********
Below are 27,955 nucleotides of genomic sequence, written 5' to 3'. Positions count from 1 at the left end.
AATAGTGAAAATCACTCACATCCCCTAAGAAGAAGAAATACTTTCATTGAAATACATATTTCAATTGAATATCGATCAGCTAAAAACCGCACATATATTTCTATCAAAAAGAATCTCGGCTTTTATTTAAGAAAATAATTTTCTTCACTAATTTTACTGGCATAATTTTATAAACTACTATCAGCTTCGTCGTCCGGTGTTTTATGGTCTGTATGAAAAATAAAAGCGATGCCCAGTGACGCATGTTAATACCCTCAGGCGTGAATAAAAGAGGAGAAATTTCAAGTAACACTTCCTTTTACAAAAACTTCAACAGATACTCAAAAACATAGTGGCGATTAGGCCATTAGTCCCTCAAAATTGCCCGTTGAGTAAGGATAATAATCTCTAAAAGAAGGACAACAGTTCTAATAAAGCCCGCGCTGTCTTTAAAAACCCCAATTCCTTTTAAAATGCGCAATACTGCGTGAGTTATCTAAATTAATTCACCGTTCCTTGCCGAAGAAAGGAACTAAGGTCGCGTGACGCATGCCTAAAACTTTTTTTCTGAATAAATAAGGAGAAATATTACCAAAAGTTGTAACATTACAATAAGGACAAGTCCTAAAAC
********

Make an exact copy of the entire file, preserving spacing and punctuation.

Below are 27,955 nucleotides of genomic sequence, written 5' to 3'. Positions count from 1 at the left end.
AATAGTGAAAATCACTCACATCCCCTAAGAAGAAGAAATACTTTCATTGAAATACATATTTCAATTGAATATCGATCAGCTAAAAACCGCACATATATTTCTATCAAAAAGAATCTCGGCTTTTATTTAAGAAAATAATTTTCTTCACTAATTTTACTGGCATAATTTTATAAACTACTATCAGCTTCGTCGTCCGGTGTTTTATGGTCTGTATGAAAAATAAAAGCGATGCCCAGTGACGCATGTTAATACCCTCAGGCGTGAATAAAAGAGGAGAAATTTCAAGTAACACTTCCTTTTACAAAAACTTCAACAGATACTCAAAAACATAGTGGCGATTAGGCCATTAGTCCCTCAAAATTGCCCGTTGAGTAAGGATAATAATCTCTAAAAGAAGGACAACAGTTCTAATAAAGCCCGCGCTGTCTTTAAAAACCCCAATTCCTTTTAAAATGCGCAATACTGCGTGAGTTATCTAAATTAATTCACCGTTCCTTGCCGAAGAAAGGAACTAAGGTCGCGTGACGCATGCCTAAAACTTTTTTTCTGAATAAATAAGGAGAAATATTACCAAAAGTTGTAACATTACAATAAGGACAAGTCCTAAAAC